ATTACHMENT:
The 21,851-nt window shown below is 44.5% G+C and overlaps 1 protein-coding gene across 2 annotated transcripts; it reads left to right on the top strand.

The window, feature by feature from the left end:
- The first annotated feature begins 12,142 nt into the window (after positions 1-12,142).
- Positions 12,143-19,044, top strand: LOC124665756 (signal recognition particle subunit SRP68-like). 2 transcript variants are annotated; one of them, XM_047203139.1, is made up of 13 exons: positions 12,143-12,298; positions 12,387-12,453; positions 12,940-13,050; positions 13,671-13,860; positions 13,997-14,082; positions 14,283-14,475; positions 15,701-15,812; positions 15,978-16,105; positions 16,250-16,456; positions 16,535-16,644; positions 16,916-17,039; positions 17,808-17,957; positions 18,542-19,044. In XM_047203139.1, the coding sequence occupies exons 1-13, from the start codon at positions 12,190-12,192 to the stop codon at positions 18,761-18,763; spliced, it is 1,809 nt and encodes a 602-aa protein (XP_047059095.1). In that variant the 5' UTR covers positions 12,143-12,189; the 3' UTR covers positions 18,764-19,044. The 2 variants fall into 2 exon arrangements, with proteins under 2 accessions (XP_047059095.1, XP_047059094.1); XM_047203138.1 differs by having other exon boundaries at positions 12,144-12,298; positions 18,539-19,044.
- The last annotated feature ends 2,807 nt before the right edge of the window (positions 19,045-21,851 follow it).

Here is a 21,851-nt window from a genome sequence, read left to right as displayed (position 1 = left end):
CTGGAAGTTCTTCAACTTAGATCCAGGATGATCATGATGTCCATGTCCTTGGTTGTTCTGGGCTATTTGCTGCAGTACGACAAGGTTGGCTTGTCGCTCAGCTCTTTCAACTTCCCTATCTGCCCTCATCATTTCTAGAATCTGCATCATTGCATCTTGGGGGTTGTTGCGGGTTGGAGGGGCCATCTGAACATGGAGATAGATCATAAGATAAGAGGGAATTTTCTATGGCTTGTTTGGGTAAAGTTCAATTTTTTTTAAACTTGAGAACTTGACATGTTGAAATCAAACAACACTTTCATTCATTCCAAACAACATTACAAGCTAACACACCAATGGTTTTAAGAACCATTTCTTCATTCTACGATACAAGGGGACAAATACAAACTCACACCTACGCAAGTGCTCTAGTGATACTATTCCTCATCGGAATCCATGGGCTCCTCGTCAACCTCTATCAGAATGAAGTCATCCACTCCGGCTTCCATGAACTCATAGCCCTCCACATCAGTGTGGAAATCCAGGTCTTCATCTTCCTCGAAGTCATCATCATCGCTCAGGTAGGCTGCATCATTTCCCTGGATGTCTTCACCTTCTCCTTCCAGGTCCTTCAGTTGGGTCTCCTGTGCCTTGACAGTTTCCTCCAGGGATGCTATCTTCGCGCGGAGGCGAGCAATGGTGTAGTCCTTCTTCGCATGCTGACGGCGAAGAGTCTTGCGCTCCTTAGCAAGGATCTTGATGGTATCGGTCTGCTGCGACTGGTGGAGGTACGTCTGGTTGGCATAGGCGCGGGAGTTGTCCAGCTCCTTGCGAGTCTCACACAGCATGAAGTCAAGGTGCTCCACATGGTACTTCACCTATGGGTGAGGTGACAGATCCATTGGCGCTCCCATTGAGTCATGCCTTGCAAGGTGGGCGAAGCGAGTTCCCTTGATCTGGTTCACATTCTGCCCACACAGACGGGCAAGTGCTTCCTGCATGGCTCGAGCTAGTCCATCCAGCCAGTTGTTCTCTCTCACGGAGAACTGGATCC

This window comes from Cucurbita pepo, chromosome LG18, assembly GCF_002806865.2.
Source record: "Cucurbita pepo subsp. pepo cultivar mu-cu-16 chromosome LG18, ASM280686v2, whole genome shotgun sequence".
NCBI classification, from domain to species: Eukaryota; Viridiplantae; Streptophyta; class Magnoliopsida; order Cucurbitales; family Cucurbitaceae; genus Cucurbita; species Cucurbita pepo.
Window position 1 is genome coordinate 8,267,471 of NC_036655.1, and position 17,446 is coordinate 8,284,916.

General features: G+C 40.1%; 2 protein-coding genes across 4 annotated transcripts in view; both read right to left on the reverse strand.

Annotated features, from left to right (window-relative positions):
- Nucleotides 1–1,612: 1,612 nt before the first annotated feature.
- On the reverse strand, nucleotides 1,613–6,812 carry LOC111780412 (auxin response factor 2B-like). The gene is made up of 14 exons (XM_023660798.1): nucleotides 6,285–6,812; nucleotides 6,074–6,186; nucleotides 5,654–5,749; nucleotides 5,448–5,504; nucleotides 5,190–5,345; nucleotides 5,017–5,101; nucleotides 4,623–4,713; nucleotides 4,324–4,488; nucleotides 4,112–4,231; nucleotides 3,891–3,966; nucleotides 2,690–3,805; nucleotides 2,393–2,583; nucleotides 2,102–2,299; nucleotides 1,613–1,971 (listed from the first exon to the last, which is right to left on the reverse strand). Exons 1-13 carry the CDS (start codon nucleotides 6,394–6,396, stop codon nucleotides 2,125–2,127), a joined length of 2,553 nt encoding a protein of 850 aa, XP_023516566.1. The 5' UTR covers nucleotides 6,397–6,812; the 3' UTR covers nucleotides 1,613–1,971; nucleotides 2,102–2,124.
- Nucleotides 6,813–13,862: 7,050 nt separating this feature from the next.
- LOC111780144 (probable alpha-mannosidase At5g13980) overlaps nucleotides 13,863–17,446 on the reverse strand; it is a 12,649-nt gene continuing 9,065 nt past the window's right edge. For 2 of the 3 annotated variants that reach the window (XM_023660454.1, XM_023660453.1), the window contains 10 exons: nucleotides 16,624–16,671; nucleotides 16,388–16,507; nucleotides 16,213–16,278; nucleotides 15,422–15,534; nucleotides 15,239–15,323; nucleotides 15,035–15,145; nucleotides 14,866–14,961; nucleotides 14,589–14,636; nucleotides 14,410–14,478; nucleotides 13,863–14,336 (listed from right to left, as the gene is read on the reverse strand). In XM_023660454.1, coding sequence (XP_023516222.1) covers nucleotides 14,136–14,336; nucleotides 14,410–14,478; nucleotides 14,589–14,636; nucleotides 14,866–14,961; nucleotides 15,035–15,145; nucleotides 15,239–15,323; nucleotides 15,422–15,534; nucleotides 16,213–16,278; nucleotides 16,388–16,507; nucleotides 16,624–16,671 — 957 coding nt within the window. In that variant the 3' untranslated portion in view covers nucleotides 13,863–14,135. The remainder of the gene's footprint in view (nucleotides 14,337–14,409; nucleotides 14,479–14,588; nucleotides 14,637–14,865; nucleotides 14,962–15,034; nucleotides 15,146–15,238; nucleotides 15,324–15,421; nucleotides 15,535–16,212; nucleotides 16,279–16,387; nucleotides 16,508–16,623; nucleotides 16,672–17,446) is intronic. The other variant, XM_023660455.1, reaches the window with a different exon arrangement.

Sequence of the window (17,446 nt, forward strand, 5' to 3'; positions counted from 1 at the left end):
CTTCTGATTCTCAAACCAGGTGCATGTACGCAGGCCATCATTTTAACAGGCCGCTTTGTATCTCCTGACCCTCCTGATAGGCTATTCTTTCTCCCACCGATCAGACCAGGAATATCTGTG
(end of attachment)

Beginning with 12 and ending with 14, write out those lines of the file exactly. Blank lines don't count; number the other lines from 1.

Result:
General features: G+C 40.1%; 2 protein-coding genes across 4 annotated transcripts in view; both read right to left on the reverse strand.

Annotated features, from left to right (window-relative positions):
- Nucleotides 1–1,612: 1,612 nt before the first annotated feature.